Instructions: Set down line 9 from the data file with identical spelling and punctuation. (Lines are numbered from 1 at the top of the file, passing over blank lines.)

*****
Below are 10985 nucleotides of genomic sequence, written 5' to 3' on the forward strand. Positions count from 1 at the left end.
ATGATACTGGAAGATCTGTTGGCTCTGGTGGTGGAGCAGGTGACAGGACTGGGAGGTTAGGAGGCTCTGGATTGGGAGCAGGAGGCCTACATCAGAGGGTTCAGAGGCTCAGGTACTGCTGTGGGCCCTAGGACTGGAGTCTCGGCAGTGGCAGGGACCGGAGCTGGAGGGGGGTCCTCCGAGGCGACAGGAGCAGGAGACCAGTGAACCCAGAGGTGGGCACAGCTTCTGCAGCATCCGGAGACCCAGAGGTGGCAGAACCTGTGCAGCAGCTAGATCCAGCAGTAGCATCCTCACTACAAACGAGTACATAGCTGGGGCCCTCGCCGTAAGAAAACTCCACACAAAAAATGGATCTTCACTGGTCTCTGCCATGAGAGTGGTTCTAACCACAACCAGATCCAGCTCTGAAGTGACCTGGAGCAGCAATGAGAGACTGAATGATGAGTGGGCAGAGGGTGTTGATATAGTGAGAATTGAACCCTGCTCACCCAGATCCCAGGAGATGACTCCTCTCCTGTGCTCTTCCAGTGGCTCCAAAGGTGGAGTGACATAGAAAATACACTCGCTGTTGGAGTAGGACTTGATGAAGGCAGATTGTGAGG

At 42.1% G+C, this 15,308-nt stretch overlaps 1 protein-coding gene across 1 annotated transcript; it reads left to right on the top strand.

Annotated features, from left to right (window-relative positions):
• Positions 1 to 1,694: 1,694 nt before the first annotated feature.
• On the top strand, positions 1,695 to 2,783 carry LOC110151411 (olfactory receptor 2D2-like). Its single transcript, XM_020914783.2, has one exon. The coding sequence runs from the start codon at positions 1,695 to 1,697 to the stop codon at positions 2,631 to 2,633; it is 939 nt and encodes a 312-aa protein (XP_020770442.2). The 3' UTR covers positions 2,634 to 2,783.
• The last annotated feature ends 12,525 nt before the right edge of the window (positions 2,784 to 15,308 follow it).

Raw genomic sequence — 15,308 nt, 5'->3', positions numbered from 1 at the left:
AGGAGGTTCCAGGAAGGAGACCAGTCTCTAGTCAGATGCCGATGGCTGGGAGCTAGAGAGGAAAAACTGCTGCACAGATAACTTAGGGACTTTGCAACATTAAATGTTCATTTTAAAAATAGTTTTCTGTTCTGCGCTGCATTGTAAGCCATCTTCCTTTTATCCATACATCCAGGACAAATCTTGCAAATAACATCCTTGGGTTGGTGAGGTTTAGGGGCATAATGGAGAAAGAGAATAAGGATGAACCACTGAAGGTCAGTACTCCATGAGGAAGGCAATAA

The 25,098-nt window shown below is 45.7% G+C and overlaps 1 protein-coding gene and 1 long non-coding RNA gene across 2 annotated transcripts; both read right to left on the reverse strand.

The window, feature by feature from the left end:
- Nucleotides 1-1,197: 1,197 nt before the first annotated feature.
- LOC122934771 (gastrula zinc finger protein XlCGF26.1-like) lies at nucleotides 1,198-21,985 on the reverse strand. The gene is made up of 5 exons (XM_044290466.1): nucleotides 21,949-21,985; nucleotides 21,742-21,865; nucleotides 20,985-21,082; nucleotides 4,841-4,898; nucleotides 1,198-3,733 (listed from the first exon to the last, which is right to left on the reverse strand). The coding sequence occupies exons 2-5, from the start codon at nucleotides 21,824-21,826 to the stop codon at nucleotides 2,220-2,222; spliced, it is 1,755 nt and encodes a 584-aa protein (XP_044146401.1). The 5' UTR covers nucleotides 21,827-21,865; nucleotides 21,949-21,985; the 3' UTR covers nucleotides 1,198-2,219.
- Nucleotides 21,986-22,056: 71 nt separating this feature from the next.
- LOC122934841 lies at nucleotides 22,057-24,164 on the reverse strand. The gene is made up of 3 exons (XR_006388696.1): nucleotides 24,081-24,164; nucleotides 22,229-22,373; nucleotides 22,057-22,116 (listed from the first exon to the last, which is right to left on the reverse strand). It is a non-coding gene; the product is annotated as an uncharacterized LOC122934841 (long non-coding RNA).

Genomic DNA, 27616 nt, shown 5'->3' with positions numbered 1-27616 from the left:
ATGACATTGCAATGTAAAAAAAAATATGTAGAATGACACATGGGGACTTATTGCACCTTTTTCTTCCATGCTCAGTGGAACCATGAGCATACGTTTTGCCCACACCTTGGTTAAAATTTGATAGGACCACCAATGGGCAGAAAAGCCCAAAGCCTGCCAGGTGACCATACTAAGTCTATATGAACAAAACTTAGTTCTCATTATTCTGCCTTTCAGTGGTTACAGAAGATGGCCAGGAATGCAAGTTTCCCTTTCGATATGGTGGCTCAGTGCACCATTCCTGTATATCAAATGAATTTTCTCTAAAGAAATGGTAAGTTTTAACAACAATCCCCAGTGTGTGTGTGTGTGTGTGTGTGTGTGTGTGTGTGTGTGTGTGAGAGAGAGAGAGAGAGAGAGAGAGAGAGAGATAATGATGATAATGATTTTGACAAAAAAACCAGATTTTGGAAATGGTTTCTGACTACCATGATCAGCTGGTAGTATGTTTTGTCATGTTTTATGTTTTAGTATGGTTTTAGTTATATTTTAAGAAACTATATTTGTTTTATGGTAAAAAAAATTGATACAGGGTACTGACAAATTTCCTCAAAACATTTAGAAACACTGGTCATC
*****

AGGAGGTTCCAGGAAGGAGACCAGTCTCTAGTCAGATGCCGATGGCTGGGAGCTAGAGAGGAAAAACTGCTGCACAGATAACTTAGGGACTTTGCAACATTAAATGTTCATTTTAAAAATAGTTTTCTGTTCTGCGCTGCATTGTAAGCCATCTTCCTTTTATCCATACATCCAGGACAAATCTTGCAAATAACATCCTTGGGTTGGTGAGGTTTAGGGGCATAATGGAGAAAGAGAATAAGGATGAACCACTGAAGGTCAGTACTCCATGAGGAAGGCAATAA